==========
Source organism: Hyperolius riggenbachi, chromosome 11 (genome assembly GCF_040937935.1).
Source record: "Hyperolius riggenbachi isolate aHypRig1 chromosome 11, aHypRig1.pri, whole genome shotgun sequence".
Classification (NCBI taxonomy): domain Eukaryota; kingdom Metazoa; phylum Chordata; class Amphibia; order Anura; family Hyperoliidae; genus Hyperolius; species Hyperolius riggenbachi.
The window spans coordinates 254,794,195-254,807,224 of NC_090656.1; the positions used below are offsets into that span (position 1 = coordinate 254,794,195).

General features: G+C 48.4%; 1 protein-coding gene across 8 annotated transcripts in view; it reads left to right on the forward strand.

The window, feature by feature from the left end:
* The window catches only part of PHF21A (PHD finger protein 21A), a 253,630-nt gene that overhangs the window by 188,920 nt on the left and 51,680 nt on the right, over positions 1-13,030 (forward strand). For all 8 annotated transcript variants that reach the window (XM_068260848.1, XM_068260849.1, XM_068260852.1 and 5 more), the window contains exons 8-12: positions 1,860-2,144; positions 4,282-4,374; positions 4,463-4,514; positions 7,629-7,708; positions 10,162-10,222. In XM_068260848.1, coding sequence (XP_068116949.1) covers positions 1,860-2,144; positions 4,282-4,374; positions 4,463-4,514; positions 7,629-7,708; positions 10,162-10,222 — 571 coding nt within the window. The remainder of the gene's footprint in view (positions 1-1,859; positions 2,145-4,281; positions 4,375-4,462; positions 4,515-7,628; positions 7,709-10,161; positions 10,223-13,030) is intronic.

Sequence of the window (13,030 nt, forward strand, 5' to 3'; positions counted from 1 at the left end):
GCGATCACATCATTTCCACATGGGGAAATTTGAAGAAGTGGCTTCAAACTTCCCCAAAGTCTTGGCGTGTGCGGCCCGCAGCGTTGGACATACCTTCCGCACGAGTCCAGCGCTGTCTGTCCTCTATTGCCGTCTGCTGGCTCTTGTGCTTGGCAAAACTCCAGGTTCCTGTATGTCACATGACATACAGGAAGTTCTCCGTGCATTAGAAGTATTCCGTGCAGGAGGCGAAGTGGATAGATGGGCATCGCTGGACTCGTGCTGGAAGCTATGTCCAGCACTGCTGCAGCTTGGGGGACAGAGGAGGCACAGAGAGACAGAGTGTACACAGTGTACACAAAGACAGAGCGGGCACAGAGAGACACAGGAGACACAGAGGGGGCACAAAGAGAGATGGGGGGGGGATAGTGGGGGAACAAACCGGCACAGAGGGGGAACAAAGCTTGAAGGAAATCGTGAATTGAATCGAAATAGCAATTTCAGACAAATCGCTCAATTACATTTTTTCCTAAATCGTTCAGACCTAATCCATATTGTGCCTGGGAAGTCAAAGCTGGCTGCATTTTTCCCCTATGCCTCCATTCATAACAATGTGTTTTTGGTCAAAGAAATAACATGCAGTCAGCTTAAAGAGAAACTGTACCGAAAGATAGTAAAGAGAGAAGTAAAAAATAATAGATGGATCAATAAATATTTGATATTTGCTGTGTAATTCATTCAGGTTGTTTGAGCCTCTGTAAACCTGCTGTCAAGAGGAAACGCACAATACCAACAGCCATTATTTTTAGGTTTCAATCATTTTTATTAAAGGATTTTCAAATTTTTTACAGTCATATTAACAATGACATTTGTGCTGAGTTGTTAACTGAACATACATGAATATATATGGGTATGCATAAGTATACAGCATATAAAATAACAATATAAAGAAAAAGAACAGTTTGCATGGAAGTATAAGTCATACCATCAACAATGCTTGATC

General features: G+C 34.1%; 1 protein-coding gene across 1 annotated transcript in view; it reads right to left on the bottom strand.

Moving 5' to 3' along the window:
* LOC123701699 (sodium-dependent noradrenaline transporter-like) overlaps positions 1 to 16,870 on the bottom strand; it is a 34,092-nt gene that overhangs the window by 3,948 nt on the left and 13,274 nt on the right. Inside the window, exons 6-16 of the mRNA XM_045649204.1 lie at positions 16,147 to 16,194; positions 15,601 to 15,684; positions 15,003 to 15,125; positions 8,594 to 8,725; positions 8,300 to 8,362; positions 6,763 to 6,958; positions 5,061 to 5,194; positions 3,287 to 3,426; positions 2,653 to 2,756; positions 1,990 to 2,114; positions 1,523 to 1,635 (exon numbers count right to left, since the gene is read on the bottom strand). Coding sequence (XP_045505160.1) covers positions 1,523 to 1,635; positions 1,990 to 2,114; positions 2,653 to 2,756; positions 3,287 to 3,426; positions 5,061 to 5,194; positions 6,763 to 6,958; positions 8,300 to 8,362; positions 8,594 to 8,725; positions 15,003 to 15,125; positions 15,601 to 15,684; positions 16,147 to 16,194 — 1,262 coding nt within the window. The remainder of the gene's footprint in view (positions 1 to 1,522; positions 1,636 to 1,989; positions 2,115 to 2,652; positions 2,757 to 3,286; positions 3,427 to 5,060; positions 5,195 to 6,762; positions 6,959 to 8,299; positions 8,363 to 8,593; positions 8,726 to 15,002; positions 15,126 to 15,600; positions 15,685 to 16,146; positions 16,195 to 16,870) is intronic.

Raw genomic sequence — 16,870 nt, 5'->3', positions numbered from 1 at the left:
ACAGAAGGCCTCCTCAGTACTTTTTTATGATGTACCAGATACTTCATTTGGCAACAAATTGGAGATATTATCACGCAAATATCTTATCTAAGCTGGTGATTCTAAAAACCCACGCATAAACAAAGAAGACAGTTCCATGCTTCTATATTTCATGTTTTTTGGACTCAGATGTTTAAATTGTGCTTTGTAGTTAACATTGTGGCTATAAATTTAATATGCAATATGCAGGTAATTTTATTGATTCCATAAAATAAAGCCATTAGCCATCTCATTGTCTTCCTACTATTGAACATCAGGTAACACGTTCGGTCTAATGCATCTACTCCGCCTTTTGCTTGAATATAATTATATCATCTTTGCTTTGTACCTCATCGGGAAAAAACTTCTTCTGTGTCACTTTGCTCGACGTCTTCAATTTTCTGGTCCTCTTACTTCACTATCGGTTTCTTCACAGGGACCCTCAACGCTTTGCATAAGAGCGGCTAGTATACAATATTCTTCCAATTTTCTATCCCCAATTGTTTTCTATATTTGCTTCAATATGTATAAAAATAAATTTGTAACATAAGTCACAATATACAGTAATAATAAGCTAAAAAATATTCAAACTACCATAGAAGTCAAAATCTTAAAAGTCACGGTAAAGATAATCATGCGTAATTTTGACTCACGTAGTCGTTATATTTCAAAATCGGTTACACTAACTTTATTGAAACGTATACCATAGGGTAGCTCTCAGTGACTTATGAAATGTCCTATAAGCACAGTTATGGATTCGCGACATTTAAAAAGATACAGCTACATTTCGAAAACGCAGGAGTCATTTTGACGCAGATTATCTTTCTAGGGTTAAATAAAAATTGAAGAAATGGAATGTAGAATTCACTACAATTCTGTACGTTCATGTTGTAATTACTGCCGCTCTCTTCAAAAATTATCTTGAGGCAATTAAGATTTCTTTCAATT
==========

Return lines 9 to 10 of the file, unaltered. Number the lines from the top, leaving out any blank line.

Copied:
GCGATCACATCATTTCCACATGGGGAAATTTGAAGAAGTGGCTTCAAACTTCCCCAAAGTCTTGGCGTGTGCGGCCCGCAGCGTTGGACATACCTTCCGCACGAGTCCAGCGCTGTCTGTCCTCTATTGCCGTCTGCTGGCTCTTGTGCTTGGCAAAACTCCAGGTTCCTGTATGTCACATGACATACAGGAAGTTCTCCGTGCATTAGAAGTATTCCGTGCAGGAGGCGAAGTGGATAGATGGGCATCGCTGGACTCGTGCTGGAAGCTATGTCCAGCACTGCTGCAGCTTGGGGGACAGAGGAGGCACAGAGAGACAGAGTGTACACAGTGTACACAAAGACAGAGCGGGCACAGAGAGACACAGGAGACACAGAGGGGGCACAAAGAGAGATGGGGGGGGGATAGTGGGGGAACAAACCGGCACAGAGGGGGAACAAAGCTTGAAGGAAATCGTGAATTGAATCGAAATAGCAATTTCAGACAAATCGCTCAATTACATTTTTTCCTAAATCGTTCAGACCTAATCCATATTGTGCCTGGGAAGTCAAAGCTGGCTGCATTTTTCCCCTATGCCTCCATTCATAACAATGTGTTTTTGGTCAAAGAAATAACATGCAGTCAGCTTAAAGAGAAACTGTACCGAAAGATAGTAAAGAGAGAAGTAAAAAATAATAGATGGATCAATAAATATTTGATATTTGCTGTGTAATTCATTCAGGTTGTTTGAGCCTCTGTAAACCTGCTGTCAAGAGGAAACGCACAATACCAACAGCCATTATTTTTAGGTTTCAATCATTTTTATTAAAGGATTTTCAAATTTTTTACAGTCATATTAACAATGACATTTGTGCTGAGTTGTTAACTGAACATACATGAATATATATGGGTATGCATAAGTATACAGCATATAAAATAACAATATAAAGAAAAAGAACAGTTTGCATGGAAGTATAAGTCATACCATCAACAATGCTTGATC

General features: G+C 34.1%; 1 protein-coding gene across 1 annotated transcript in view; it reads right to left on the bottom strand.